And that’s exactly how the entertainment industry sees today’s Internet enthusiasts, we’re a threat because of how we are recreating new ways and methods in the way we consume of our entertainment media. Rather than embrace what the enthusiasts are doing now and change their marketing models, the entertainment industry sees all these things that people are doing as a threat! People are creative, they’re converting their bought format of music and are digitizing it for their MP3 players. People have devised bit torrents as way to share vast libraries of TV shows and music with each other. And more and more software is being produced by innovators in order to manipulate single formatted entertainment products into multiple format platforms in order to be used in a variety of different players. This is a golden opportunity which the entertainment industry isn’t just squandering, they are outright squashing their own future!

    And finally about movies, there are many movie nuts that would love to see workprint versions (not yet completed) of movies and other such types of movies yet to be released! The industry is missing out on a huge opportunity here! On the Internet, some industry insiders post unfinished versions of movies and people are downloading those copies for free. Why not organize movie enthusiasts into a new source of critical feedback. People would have to fill out forms first in order to be chosen based on how many movies they see per week and you would also need to have applicants fill out a sample feedback questionnaire to see if their critique skills are strong. But you could then use an army of highly motivated movie enthusiasts and you could allow them to access uncompleted versions of movies via downloading on the Internet and get their feedback! But this future option will now vanish because you entertainment executives are trying to do everything in your power to hold onto your buggy industry at the expense of the future development of the car!

    If bill c-61 passes into law, we as a nation at the turn of the 21st century will be dragged back into the 20th century thanks to the unenlightened and fear mongering entertainment industry!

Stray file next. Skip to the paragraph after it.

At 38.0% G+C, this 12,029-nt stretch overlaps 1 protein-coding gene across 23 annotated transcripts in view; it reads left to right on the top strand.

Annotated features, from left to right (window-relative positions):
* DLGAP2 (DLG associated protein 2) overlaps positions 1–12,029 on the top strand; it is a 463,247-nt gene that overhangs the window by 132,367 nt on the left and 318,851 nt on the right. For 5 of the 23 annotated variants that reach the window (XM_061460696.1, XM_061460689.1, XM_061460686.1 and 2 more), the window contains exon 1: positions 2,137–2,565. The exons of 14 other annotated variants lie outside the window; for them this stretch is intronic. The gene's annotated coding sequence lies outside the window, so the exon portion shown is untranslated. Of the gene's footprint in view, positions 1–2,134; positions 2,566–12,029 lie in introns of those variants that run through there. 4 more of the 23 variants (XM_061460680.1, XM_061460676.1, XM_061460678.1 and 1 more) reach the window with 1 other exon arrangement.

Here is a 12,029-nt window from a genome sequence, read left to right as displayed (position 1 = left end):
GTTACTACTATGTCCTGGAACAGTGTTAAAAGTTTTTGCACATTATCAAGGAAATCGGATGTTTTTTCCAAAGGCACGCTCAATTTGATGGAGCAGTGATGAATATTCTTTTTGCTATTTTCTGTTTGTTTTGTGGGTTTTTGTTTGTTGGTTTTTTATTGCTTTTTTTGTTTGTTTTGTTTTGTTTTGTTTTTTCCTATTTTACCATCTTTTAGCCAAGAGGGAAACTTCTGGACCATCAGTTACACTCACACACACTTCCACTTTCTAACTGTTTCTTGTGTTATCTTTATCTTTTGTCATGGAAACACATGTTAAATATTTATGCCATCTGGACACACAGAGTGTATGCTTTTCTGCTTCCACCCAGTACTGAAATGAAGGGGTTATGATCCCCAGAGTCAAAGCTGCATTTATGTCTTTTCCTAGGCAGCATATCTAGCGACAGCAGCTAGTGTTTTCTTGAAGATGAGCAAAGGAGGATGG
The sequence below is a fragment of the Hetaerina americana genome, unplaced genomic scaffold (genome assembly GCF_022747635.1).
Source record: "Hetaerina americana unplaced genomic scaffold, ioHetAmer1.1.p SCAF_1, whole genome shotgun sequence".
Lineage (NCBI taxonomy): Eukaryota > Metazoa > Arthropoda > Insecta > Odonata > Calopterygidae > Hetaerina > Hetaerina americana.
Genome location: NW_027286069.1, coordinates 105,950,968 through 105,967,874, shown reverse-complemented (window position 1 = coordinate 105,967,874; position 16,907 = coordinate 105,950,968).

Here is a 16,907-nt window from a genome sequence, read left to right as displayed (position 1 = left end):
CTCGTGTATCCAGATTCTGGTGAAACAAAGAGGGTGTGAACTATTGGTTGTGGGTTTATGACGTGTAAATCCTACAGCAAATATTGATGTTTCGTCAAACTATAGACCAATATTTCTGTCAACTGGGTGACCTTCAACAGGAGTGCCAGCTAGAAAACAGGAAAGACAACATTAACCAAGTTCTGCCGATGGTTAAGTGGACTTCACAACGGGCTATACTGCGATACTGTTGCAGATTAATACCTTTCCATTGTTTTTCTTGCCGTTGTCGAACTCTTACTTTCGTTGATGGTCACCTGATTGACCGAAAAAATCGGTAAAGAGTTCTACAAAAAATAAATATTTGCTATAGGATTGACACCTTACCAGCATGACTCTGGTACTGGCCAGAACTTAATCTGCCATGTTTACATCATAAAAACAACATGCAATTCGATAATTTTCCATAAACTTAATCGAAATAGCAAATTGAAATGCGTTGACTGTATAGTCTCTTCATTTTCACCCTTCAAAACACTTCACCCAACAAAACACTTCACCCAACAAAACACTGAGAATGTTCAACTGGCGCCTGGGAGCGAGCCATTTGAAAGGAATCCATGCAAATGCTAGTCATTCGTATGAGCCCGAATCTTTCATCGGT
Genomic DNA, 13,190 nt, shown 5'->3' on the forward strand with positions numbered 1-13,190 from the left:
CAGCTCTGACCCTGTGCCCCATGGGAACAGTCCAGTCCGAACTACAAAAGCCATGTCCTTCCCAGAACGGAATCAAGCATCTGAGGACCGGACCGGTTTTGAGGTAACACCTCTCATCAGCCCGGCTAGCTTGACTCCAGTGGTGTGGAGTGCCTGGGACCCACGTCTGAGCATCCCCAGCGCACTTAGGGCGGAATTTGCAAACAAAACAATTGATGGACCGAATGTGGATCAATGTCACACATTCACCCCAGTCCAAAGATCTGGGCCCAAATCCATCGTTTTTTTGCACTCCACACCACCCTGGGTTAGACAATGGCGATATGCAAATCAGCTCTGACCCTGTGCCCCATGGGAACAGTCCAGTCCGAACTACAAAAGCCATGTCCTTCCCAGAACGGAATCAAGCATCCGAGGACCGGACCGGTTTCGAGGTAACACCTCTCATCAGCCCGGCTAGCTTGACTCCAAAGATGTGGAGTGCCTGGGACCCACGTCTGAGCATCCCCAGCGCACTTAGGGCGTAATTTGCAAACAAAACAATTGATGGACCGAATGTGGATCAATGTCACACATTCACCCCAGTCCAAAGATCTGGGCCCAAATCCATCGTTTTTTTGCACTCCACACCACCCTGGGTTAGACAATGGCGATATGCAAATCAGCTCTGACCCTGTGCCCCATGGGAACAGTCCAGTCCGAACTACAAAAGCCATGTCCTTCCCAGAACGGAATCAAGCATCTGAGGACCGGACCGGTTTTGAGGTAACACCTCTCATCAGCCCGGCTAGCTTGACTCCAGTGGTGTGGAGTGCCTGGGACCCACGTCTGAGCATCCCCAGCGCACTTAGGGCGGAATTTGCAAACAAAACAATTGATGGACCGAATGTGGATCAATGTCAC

231. Unimpressed says:

    what every one of us that has a harper associated MP in our area needs to do is recall every on of them. a bill that doens’t have a party to stand behimd it will fail. in most areas it’s 10000 signatures to have them recalled. that would force how many bielections across the country. more even keep doing it tell they get the picture, thus BKO the parties that will come into power trying to force their will onto canadians.

    ok so to get this right if we use a VPN to access content through say a country that has no DRM laws then, the companies that are ISP’s will be forced to break the encryption. Thus allowing us to file civil suits against our ISP’s.

    What is Canada comming to. I would be glad to host a site that has allows access to recall petitions for ever MP that would need to be recalled to force them out of goverment or even further reduce their minority goverment. This is what it means to be a democrocey, in canada we ahve the power to force them out of goverment.

  232. unimpressed says:

    online petition
    If ur also unimpressed by the Bill C-61 sign the online petition [ link ]

  233. Meat Protests

    Where are the physical rallies?

    I refuse to use Facebook, so I’m out of touch I think.

    Where are the meat protests?

    /Hopes it’s on a weekend not a weekday

    //We will show these corporate shills that we are not pushovers.

  234. Anonymous says:

    if i record a show on my PVR for 20 seconds while im going to the washroom… i get fined 500 bucks? What’s the logic here? Rogers and Bell are probably back against this. if there was one to fine for this, it would be rogers or bell cuz they provide the PVR. And so if the gov’t adds trackers to those PVRs, that would be a breach of privacy. So WHERE’S THE LOGIC?

    Also, Canada should be focusing on its main issues, like drugs, gun crime, etc, and not dumping their money on this. this isn’t the priorty right now; it should be using the money to curb drug use, or TO improve health care, that kinda stuff.

    This is a pointless, waste of time. it’s very hard to track the people, and its like wasting taxpayers money on unimportant issues.


  235. Anonymous says:

    Hey thats great!!! What the government will accomplish with this new bill is create a much MUCH LARGER hacker comuntiy! Its kind of like the old saying goes “when you outlaw guns only outlaws have guns”. In this instance if you don’t want to allow people to use the internet freely or allow your citizens free access to information, we’ll get it anyways, always thought I lived in a free country but lately I’m not so sure, stephen harper does things that would make stalin blush, then again old stevie boy has his head so far up bush’s ass it isn’t funny, it really sucks when another country has your country’s leader on a leash, especially bush. I don’t hate the US by the way, I just think that the government needs a new leader, much like ours. Now I’d better watch out or the thought police will be here to make me dissapear…I hear someone coming…well gotta go, they want me to put my hands on the wall and not move!

  236. No Canada says: